Slate roofs came into Ohio in the middle 1880s and fell out of favor about 1920. But they’ve never fallen out of favor with me. A lot of barns were topped with slates, and the chance to salvage the slates off a barn that was scheduled for dismantling led me to devise the sled shown in the drawing. The sled’s runners are 42 in. long, with easy curves on both ends. I made them out of 7/8-in. yellow poplar. The sled is designed to slide down a ladder, so I made the runners long enough always to bear on three ladder rungs at a time.
As shown in the right-hand part of the drawing, I butted a couple of 20-ft. ladders together and clamped them from below to create a 40-ft. long track for the sled. Its destination was the bed of my pickup, where my wife, Dawn, had the job of off-loading the slates. The truck isn’t exactly the safest place to be during the slate-lowering process. But this was back in 1979, when Dawn was a lot nimbler and able to bail out of the truck if the going got rough.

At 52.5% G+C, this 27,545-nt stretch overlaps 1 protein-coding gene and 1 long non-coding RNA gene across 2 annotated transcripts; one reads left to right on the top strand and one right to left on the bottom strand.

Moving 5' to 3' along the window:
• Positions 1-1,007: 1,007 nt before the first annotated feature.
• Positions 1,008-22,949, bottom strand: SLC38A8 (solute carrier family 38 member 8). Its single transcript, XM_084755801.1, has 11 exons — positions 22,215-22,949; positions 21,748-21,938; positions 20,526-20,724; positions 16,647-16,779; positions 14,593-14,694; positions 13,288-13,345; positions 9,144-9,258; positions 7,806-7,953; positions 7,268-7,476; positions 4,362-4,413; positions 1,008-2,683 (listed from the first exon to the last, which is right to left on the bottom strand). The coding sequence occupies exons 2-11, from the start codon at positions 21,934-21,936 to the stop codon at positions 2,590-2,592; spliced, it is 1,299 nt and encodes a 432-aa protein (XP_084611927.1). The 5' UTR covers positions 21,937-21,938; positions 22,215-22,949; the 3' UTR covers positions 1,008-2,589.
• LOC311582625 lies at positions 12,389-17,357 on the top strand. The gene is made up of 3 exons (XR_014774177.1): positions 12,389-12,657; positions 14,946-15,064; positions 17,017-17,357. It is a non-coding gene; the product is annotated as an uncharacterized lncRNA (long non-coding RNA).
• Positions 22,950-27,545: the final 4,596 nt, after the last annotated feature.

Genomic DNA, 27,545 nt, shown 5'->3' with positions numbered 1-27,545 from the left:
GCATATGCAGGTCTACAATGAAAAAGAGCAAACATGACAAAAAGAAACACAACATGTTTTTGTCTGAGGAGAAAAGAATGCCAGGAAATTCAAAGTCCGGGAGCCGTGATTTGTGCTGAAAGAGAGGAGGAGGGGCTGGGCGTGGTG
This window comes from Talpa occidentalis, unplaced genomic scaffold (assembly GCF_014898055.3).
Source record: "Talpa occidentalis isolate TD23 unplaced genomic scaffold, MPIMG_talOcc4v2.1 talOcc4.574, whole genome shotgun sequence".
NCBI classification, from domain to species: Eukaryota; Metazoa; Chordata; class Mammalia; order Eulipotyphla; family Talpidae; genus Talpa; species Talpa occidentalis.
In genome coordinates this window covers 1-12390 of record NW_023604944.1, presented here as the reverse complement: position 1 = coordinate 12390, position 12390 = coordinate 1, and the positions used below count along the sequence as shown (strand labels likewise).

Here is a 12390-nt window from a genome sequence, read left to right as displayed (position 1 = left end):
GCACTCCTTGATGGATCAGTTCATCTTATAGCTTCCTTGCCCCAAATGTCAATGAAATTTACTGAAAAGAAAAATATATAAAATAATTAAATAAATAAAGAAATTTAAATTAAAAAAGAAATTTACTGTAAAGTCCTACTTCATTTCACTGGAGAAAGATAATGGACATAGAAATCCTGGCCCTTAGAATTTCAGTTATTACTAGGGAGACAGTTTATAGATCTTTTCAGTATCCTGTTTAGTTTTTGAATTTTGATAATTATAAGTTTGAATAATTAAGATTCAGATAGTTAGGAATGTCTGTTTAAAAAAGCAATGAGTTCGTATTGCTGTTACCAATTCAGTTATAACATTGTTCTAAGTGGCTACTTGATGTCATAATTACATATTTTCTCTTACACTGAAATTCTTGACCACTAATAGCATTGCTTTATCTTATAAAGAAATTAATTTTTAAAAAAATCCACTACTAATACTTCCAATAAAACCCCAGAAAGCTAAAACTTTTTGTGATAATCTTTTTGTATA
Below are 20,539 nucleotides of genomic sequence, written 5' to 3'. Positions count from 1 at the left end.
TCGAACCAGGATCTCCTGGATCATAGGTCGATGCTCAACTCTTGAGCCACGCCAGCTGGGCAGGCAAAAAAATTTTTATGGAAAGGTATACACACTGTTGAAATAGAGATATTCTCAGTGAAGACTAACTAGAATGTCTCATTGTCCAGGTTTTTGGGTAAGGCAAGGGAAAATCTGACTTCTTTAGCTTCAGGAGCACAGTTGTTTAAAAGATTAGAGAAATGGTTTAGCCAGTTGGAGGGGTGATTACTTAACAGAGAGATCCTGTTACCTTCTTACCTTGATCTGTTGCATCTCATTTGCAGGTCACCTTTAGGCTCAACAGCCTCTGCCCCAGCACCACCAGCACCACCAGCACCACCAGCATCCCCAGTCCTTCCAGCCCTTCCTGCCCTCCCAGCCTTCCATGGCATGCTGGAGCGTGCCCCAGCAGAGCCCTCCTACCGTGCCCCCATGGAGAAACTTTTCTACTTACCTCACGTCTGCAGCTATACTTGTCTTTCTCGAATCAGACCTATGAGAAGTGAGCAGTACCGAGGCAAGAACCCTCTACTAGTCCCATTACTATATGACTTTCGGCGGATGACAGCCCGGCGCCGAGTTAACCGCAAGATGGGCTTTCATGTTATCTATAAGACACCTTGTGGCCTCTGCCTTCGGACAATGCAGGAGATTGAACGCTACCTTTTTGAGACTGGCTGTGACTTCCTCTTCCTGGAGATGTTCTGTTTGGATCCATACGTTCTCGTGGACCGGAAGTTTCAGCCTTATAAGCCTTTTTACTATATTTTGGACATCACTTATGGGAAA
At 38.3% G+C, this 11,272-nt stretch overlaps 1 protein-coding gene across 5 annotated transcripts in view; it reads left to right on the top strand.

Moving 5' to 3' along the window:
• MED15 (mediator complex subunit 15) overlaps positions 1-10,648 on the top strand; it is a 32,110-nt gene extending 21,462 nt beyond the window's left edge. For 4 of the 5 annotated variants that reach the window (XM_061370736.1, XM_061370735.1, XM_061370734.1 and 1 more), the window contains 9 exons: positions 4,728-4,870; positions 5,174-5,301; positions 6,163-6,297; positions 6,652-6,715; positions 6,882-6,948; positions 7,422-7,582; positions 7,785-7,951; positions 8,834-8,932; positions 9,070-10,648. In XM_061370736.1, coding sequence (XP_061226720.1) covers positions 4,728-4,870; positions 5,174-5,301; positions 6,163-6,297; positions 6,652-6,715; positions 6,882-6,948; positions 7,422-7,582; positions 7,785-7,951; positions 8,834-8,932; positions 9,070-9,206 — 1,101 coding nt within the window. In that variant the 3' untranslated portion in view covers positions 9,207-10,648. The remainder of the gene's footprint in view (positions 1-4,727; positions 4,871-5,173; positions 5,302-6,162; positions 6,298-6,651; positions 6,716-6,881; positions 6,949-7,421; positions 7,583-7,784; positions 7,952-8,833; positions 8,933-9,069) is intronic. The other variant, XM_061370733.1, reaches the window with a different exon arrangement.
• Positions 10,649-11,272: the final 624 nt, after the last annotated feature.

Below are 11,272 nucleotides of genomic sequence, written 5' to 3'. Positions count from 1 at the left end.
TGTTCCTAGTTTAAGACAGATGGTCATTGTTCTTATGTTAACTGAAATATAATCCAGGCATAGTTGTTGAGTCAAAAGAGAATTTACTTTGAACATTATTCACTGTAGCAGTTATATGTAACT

The slates on this barn were 14 in. by 24 in. and averaged 3/16 in. thick. I made stacks about 6 in. high, which is about the maximum load to fetch down at one time. A sled such as this one would also come in handy when retopping chimneys. Sometimes it’s not wise to throw the old bricks off the roof — a lesson I learned in Maine, back in 1949.
Clyde PL Kennedy, Rushville, OH